Andrea Jenkins: the first Black openly transgender woman to hold US public officeShe has backed legislation to reform the police department and also how calls are handled by 911 operators.
As the George Floyd murder trial opens in Minneapolis, the city councillor talks about coming out as trans, the prejudices she has had to overcome – and how policing must change
By Oliver Laughland
March 11, 2021
Andrea Jenkins lives just a few blocks away from 38th and Chicago, the crossroads in Minneapolis where George Floyd was killed on 25 May last year. She spent two decades of her life working to revitalise the community there, and kicked off her 2017 campaign for the city council’s Eighth ward in an arts centre a few yards away.
After Floyd’s death, when the crossroads became a space for collective mourning, Jenkins visited every day. But in the midst of a bitter Minneapolis winter and with the neighbourhood reeling from the long-term effects of Floyd’s death, Jenkins hasn’t been in months.
Jenkins, the first Black, openly transgender woman elected to public office in the US, became one of the most forceful voices to emanate from Minneapolis. She is not only a politician but also a poet, oral historian and an activist. She sang gospel in front of the nation’s media at a press conference in the days after Floyd’s death and played a central role in re-examining how the city’s long-criticised police force was funded. She insisted that racism be treated as a national public health emergency. And this month, with the murder trial of former officer Derek Chauvin, she is trying to prepare the city for the potential fallout.
In Minneapolis, where Jenkins holds her formal political power, she has played a pivotal role in the city’s reimagining of its public safety and policing. The city council had initially considered disbanding its entire police department, a drastic move that was eventually reconsidered, leading instead to a swathe of budget transparency measures, oversight and reallocation of resources. The most striking of which was reallocating nearly $8m into launching new mental health teams that will respond to certain 911 calls.I think that is where changes need to be made, sometime you don’t need the police when EMTs are what is really needed along with a mental heath specialist.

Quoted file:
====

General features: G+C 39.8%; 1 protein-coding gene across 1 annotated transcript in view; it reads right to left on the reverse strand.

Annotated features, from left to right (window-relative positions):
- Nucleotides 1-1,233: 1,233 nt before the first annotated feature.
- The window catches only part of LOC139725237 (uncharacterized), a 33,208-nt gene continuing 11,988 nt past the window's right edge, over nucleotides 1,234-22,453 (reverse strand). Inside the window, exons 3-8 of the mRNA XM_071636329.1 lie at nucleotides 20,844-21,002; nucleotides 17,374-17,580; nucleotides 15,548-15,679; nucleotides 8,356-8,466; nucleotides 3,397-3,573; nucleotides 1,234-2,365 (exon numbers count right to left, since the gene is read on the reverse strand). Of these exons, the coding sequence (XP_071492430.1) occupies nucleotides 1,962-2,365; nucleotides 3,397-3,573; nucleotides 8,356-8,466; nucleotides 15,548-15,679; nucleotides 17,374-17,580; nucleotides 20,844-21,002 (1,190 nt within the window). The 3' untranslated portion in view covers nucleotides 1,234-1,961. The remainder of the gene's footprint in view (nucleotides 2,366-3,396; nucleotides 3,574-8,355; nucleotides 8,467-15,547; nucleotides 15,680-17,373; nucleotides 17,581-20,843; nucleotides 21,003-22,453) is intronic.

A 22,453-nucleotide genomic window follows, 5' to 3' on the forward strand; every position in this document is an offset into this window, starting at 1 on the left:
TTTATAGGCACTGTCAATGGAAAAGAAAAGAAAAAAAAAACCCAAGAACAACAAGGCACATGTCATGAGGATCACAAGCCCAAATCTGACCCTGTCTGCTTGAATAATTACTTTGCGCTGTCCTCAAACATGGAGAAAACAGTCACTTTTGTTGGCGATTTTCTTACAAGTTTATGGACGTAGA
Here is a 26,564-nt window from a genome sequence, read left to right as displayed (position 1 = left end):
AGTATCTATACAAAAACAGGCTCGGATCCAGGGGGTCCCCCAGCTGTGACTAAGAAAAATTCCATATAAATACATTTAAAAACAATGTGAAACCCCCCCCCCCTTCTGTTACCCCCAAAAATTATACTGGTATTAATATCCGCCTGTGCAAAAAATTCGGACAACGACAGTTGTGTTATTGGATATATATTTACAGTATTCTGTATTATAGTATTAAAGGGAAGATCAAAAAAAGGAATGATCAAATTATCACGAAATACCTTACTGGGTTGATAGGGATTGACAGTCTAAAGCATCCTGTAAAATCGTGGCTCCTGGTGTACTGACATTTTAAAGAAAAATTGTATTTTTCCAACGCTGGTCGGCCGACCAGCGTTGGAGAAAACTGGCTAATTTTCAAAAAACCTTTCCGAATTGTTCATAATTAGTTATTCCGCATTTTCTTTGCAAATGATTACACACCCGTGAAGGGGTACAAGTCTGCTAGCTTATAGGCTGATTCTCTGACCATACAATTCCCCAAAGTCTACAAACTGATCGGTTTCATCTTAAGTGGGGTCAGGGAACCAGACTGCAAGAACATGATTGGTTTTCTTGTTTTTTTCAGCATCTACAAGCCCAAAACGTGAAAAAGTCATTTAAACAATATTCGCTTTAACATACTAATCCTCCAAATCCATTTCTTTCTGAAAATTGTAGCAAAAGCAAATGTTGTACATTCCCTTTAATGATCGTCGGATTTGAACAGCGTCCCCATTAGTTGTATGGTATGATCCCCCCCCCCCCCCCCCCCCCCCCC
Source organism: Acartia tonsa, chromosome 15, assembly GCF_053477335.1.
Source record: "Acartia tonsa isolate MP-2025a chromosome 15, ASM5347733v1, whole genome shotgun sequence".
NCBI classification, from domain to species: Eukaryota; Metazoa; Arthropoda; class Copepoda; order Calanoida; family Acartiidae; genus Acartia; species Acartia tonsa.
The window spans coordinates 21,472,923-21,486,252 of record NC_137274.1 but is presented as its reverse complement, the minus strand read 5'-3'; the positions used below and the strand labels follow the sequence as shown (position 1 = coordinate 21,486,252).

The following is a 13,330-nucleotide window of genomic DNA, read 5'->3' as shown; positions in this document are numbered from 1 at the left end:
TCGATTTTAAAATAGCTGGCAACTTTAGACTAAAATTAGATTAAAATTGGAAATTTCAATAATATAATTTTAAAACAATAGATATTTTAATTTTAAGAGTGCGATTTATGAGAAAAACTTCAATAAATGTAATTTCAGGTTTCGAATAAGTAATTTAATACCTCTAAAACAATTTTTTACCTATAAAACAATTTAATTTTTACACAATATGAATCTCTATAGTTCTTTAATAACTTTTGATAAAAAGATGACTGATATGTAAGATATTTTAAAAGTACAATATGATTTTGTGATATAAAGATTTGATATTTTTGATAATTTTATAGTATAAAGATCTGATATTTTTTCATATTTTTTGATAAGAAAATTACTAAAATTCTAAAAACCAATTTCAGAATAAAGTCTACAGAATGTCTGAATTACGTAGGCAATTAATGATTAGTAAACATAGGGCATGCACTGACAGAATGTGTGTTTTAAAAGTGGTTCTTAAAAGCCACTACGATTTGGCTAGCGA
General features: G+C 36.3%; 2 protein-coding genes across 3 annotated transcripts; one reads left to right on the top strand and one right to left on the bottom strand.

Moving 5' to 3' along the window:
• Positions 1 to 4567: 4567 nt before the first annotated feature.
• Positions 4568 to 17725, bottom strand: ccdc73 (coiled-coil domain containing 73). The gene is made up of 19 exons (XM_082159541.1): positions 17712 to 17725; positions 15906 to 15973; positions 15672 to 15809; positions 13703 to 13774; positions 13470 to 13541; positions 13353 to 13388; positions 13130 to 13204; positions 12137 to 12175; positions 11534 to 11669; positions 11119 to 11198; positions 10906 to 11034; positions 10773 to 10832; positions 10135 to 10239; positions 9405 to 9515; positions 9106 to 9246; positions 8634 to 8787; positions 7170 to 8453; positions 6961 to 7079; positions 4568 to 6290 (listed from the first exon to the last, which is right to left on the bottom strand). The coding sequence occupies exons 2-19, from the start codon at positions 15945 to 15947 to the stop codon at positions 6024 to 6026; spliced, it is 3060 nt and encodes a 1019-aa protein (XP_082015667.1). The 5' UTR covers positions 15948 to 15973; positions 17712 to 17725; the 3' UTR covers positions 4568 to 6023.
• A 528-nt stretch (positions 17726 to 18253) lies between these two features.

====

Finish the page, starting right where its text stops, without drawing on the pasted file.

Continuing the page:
Jenkins is positive about the reforms, but honest. “To be quite frank with you, I am not sure if anything has really changed or if anything really will change. Because it’s in people’s hearts,” she says. “When those cops are out there on the streets, it doesn’t matter how many fucking rules I make. When they killed Jamar Clark [an unarmed African American man killed by Minneapolis police in 2015] that took 61 seconds – from the second the police arrived until Jamar Clark had a bullet in his brain. So I can make them have a body camera, I can give them de-escalation training, and all of these things, and he still fucking shoots the kid in 61 seconds.”
Who would have expected ten years ago that we would have trans people elected to office and making a difference.
Then in the “You Aught To Be In Movies”
Disney just had their first trans actress for an animated movie.
She plays the Tail Chief in Raya and the Last Dragon.ThemBy Michelle KimMarch 8, 2021Disney’s new animated film Raya and the Last Dragon has sparked debates about whether the two main characters, Raya and her enemy Namaari, are queer or not. Yet even as the major studio has decided to leave the sexuality of their main characters ambiguous, there’s one instance of explicit queer representation in the film: Patti Harrison’s appearance in the small role of Tail Chief. It makes Harrison the first known transgender actor to appear in a Disney animated film, as pointed out by Out.The movie is set in the fictional world of Kumandra, which is divided into five lands: Heart, Talon, Spine, Fang, and Tail. Thus, Harrison’s character is the leader of the Tail land.[…]Though the Raya role is small, it’s notable that Harrison, a trans actor, has been cast as a character who is not explicitly trans or queer, as writer Mey Rude notes for Out. “While there’s been a lot of progress in TV shows and movies casting trans actors in trans roles, there are still very few of those trans roles,” Rude writes. “As long as trans actors can only get trans roles, their job opportunities will be limited. The praise here lies with Harrison for breaking that barrier.” Rude then went on to point out that Disney could do better to give said trans actor a bigger role in the film.
One small step...